Commonwealth v. Loughnane

Decision Date22 November 2017
Docket NumberNo. 72 MAP 2016,72 MAP 2016
Citation173 A.3d 733
Parties COMMONWEALTH of Pennsylvania, Appellee v. Daniel F. LOUGHNANE, Appellant
CourtPennsylvania Supreme Court

Hugh J. Burns Jr., Esq., for Amicus Curiae Pennsylvania District Attorneys Association.

Philip Gelso, Esq., for Amicus Curiae Pennsylvania Association of Criminal Defense Lawyers.

David Rudovsky, Esq., Kairys, Rudovsky, Messing & Feinberg, LLP, Leonard Sosnov, Esq., for Amicus Curiae Pennsylvania Association of Criminal Defense Lawyers.

Peter Paul Olszewski Jr., Esq., Scartelli Olszewski, P.C., Michael J. Kenny, Esq., for Appellant.

James L. McMonagle, Esq., Stefanie Joy Salavantis, Esq., Luzerne County District Attorney's Office, Samuel Michael Sanguedolce, Esq., for Appellee.




We granted the petition for allowance of appeal filed by Daniel F. Loughnane ("Loughnane") to determine whether the Superior Court erred by holding that the federal automobile exception, adopted by this Court in Commonwealth v. Gary, 625 Pa. 183,91 A.3d 102 (2014),1 permitted the seizure of Loughnane's truck while it was parked in his residential driveway. Commonwealth v. Loughnane, 128 A.3d 806, 817 (Pa. Super. 2015). For the reasons that follow, we conclude that Gary does not operate to permit the warrantless seizure of a vehicle parked on a defendant's residential driveway. We therefore vacate and remand for further proceedings consistent with this Opinion.

I. Facts

At approximately 2:23 a.m. on July 24, 2012, a large, dark-colored truck with a loud exhaust system ran over and killed nineteen-year-old Rebecca McCallick while she lay in the roadway on Hazle Street in Wilkes–Barre, Pennsylvania. This happened in front of the apartment she shared with her boyfriend, John Schenck, III ("Schenck"), who observed the accident from their second story window. The truck did not stop. Schenck provided several statements to members of the Wilkes–Barre Police Department, describing the truck in question and identifying a vehicle in a photograph shown to him by police that he believed "looked like" the truck that struck his girlfriend. N.T., 2/18/2014, at 97.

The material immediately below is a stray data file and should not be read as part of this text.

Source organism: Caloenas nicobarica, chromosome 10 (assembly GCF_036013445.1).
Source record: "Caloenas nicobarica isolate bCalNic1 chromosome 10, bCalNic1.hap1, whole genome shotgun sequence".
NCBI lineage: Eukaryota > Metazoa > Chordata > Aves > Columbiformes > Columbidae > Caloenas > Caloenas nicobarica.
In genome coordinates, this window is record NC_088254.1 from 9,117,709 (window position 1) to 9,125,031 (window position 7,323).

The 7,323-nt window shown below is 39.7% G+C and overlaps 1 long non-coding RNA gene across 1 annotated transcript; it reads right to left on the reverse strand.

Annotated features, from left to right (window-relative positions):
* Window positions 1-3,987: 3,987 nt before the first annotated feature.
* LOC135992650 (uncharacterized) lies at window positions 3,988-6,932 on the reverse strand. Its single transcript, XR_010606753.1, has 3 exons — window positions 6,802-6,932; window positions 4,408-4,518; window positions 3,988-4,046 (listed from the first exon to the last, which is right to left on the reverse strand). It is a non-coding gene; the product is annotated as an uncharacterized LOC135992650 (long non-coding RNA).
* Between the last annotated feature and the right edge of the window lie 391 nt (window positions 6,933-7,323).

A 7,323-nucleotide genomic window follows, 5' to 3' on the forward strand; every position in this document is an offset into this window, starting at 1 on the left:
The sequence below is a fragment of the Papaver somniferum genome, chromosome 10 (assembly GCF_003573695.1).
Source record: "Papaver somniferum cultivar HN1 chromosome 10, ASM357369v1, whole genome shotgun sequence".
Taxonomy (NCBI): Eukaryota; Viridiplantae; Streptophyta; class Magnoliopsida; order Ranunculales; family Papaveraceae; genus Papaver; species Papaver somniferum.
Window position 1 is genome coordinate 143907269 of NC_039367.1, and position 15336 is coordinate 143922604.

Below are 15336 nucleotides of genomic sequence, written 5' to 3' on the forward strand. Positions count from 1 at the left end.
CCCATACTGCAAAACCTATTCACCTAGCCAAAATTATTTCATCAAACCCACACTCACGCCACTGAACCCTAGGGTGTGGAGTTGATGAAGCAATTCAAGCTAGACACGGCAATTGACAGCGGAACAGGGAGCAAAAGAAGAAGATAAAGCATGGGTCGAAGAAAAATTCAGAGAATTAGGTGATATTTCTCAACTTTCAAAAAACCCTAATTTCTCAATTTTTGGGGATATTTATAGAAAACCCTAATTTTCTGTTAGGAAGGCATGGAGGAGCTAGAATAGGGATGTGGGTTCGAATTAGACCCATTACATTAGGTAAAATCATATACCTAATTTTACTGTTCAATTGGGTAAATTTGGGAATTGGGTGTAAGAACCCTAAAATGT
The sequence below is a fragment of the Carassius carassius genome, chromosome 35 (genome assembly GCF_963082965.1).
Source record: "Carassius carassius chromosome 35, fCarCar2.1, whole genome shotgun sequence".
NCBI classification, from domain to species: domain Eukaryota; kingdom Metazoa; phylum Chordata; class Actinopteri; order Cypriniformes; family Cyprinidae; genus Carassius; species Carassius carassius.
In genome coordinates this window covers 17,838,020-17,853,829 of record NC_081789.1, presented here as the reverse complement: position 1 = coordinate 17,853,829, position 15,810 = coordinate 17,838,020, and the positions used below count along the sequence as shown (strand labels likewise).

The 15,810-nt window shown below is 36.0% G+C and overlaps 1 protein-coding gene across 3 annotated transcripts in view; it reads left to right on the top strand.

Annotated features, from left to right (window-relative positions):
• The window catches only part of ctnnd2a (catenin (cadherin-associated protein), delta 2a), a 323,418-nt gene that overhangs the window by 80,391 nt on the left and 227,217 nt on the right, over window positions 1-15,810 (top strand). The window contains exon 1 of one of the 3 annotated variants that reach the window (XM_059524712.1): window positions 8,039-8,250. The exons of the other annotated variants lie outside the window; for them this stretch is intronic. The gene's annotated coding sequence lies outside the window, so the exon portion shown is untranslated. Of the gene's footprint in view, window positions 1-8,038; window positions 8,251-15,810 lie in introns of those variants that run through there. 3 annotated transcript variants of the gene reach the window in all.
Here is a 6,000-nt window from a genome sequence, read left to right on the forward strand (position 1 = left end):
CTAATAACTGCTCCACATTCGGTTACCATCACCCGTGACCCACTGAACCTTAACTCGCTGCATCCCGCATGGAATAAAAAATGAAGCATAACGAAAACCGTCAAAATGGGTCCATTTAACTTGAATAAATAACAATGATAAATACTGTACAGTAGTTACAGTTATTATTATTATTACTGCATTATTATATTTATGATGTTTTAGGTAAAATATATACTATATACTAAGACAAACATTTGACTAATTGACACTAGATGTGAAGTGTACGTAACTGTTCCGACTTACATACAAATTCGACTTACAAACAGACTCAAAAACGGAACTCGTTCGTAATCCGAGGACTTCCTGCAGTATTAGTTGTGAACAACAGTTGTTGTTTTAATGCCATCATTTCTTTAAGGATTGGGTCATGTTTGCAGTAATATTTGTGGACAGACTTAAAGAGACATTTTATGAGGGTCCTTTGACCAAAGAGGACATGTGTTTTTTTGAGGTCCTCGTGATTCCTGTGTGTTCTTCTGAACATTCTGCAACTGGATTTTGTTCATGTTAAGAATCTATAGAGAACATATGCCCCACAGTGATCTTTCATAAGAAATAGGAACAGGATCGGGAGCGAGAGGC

On August 8, 2012, Schenck's father came across a truck parked in a residential driveway on Liberty Street in Ashley, that he believed fit Schenck's description. Detective David Sobocinski instructed him to have Schenck view the vehicle. Schenck's father took a photograph of the truck and showed it to Schenck, who identified it as the vehicle involved in the accident.

That afternoon, Detective Sobocinski went to the address where Schenck's father had observed the truck. He learned that Loughnane owned the residence and the truck parked in the driveway. Unable to reach Loughnane at home, the detective went to various locations in an attempt to find him or to obtain contact information for him—including Loughnane's place of business, his neighbors' homes, and the home of Loughnane's parents—all without success. During this time, Detective Sobocinski left the truck unattended.

Detective Sobocinski then contacted the Assistant District Attorney on call for direction as to how to proceed. The detective had been made aware that the keys to the truck were somewhere in the vehicle, and he also stated his concern that forecasted rain could compromise any forensic evidence that remained on the truck from the July 24 incident. According to Detective Sobocinski, obtaining a search warrant would have required that he "contact the District Attorney's Office and go over things, [and] type up the actual affidavit that goes along with the search warrant," which he characterized as "time consuming," taking "two to three hours." Id. at 169–70. Although Hanover Township sent a police officer to Loughnane's house in response to Detective Sobocinski's request for assistance, he did not ask the officer to wait with the car while he obtained a warrant to seize the vehicle. Instead, early in the morning on August 9, 2012, "numerous hours" after first arriving at Loughnane's house, police seized the truck without first obtaining a warrant and had it towed to the Wilkes–Barre Police garage. Id. at 172.

Four days later, the detective sought and obtained a warrant to search Loughnane's vehicle. The search of the vehicle revealed no physical or forensic evidence. On August 14, 2012, Schenck came to the police station and identified the truck by sight and sound as the vehicle that was involved in the accident.

II. Proceedings Before the Court of Common Pleas